More than anything, she makes you reject ignorance — she makes you yearn to learn.

And the scientific establishment was not about to take it lying down. The chemical companies, under the aegis of a pesticide trade group called the National Agricultural Chemicals Association, spent upwards of $250,000 — the equivalent of more than $2 million today — on a campaign to discredit the book and besmirch Carson’s reputation. They hired a PR firm to do the dirty work. “It was clear to the industry that Rachel Carson was a hysterical woman whose alarming view of the future could be ignored or, if necessary, suppressed,” Lear writes. And suppress is what they certainly tried.

The fight against Carson took a three-pronged approach. The first used Carson’s popularity against her, cleverly: because she wrote the book for a mainstream audience rather than for peers in the scientific community, her adversaries argued, the material itself was unscientific, and consequently less sound than, say, a proper study conducted for a scientific journal, several of which the chemical companies hastily assembled by the scientists they had on their payroll. The second hinged on pedigree: Carson did not have a PhD or a tenured teaching gig. Her work, the companies put forth, was really just simplistic fluff for laymen; she didn’t have the authority, as a mere career biologist with a masters, to advance the case she had tried to in the book. And the third came down to gender: Carson didn’t know what she was talking about because she was a woman. Silent Spring was simply “hysterics.”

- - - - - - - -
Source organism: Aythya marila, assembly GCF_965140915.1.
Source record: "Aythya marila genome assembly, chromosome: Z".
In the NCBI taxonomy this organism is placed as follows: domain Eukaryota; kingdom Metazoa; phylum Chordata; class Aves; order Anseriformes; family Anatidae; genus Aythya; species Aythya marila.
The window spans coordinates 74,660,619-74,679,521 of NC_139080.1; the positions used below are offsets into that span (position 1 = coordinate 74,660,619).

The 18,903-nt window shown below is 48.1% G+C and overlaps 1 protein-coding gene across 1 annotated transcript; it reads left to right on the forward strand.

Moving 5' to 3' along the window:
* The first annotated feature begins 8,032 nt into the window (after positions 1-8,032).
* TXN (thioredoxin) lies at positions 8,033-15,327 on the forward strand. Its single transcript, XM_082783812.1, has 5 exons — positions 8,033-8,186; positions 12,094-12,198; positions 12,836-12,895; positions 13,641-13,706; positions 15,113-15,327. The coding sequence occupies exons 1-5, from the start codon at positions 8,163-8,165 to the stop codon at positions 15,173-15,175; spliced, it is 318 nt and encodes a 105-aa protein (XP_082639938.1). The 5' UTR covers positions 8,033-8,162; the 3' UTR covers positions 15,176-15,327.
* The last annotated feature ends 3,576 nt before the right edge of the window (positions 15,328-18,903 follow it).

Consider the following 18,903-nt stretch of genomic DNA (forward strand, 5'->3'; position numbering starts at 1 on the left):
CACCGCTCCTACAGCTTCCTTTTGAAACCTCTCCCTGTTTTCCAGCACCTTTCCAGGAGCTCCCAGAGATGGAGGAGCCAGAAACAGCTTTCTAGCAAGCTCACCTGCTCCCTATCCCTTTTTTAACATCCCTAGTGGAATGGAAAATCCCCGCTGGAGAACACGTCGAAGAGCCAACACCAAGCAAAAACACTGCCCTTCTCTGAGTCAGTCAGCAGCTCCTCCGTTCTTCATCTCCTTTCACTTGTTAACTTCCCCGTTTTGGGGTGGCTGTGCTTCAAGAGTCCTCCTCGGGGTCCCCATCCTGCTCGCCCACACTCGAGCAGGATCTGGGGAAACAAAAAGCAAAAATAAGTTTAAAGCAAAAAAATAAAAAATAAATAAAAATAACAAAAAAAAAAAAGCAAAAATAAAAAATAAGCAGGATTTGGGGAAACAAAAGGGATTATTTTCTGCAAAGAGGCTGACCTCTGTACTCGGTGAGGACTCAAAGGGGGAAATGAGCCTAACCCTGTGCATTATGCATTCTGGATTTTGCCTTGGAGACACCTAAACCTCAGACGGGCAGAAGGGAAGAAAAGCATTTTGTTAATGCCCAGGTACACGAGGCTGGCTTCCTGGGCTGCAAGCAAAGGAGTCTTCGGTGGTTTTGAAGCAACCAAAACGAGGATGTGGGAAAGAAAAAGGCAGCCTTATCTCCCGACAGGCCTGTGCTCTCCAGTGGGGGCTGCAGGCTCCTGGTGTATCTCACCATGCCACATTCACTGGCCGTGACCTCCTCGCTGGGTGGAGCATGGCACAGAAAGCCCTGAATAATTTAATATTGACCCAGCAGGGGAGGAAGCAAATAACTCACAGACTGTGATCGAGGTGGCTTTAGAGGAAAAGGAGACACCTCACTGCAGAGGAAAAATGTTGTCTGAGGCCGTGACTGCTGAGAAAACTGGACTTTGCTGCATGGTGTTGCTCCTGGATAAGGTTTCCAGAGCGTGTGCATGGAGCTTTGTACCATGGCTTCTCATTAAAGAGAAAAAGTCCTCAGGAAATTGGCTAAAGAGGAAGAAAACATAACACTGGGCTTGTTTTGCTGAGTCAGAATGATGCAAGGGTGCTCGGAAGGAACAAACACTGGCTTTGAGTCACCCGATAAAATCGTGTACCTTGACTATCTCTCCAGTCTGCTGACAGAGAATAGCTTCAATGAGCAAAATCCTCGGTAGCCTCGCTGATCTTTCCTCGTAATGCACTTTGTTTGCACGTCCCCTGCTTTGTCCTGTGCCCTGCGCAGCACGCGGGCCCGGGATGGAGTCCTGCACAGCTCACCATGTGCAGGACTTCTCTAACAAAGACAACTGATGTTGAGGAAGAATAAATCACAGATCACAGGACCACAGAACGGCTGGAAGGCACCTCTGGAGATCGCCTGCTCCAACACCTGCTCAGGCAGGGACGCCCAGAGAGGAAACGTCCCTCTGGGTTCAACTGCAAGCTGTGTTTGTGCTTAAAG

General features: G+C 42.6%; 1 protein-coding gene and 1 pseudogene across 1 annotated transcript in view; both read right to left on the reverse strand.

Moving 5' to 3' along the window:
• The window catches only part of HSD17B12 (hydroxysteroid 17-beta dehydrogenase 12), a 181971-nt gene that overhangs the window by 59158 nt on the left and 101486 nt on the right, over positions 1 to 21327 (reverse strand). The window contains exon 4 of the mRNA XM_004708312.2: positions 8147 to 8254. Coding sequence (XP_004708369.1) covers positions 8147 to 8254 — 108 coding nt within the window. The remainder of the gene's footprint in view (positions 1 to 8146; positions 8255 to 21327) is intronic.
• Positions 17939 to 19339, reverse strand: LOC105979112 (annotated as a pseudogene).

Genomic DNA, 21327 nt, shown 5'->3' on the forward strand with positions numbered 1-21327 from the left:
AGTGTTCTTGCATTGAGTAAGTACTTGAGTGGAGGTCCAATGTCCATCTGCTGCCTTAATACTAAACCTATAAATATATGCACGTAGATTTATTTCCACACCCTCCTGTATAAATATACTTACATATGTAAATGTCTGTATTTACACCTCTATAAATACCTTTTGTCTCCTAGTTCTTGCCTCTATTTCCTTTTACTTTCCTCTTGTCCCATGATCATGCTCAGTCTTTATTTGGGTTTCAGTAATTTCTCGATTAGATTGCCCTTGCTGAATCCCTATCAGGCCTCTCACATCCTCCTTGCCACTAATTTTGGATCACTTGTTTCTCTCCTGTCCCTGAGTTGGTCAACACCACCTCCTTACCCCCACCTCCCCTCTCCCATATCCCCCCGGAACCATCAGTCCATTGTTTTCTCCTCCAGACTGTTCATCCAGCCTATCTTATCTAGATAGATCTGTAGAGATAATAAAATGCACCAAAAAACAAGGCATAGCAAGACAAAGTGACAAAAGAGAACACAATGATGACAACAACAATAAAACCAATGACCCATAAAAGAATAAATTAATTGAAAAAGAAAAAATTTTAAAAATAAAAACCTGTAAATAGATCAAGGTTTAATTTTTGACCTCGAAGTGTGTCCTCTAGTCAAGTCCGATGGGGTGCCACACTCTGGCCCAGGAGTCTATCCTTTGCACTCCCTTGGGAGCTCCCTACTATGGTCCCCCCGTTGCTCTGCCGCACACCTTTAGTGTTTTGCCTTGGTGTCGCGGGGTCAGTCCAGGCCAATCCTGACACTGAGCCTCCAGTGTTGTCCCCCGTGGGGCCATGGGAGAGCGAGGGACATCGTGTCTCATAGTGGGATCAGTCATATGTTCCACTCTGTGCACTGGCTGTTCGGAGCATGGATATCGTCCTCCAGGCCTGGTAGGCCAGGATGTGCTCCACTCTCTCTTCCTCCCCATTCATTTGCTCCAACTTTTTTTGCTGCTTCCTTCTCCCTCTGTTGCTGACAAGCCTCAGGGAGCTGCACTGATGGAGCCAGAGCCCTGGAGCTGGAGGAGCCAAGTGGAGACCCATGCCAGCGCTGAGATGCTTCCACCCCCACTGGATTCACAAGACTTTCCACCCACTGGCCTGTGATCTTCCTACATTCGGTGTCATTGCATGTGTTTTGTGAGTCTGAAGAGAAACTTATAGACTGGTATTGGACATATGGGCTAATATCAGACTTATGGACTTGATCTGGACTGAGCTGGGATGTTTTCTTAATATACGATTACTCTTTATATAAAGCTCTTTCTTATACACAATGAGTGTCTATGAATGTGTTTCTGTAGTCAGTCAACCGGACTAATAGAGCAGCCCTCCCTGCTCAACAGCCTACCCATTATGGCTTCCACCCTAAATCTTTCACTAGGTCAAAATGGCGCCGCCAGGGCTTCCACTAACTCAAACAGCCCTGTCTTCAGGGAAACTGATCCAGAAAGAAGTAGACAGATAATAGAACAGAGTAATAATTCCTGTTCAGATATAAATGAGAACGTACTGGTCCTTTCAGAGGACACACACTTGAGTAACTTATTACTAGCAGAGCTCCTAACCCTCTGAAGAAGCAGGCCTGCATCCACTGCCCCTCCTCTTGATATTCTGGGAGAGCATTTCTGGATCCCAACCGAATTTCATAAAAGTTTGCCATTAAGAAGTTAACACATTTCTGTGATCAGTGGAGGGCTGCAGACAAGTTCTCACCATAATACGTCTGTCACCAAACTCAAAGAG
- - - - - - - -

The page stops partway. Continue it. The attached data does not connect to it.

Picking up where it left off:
But the most ridiculous — and ridiculously typical — effort to reverse the influence of Silent Spring came courtesy of Monsanto, the “agrochemical and agricultural biotechnology” company founded at the beginning of the 20th century. In addition to shelling out for negative reviews of the book in various periodicals, Monsanto spent a small fortune assembling and distributing a brochure written as a full-blown parody of Silent Spring, with which the company hoped to capitalize on some of Carson’s rhetorical panache and win back hearts and minds to its cause. The pamphlet is a florid masterpiece of dunderheaded propaganda: “the garrote of nature rampant began to tighten,” we learn, as we are invited to imagine a terrifying world without pesticides. (“So went the fresh, clean vegetables. So went the sweet corn…”) It’s one of the funniest things ever, not for the reasons intended.

Of course, the chemical companies lost the battle to Carson in the end — a whole range of once-accepted pesticides were swiftly eliminated from the world, and once the book came to his attention, John F. Kennedy launched federal investigations into the validity of its claims, instigating widespread change. More than any single regulatory change, the importance of what Carson accomplished with Silent Spring can be found in a change of public consciousness. She made the world more aware of the environment, and of the damage that can be inflicted if we don’t look out for it with vigilance. That transformation is nowhere better honoured than by Earth Day.

Now, almost 50 years after Silent Spring inspired it, Earth Day keeps Carson’s own vigilance alive — and as much as the day is about raising awareness and protecting the environment, it should serve to remind how close the chemical companies came to thwarting it.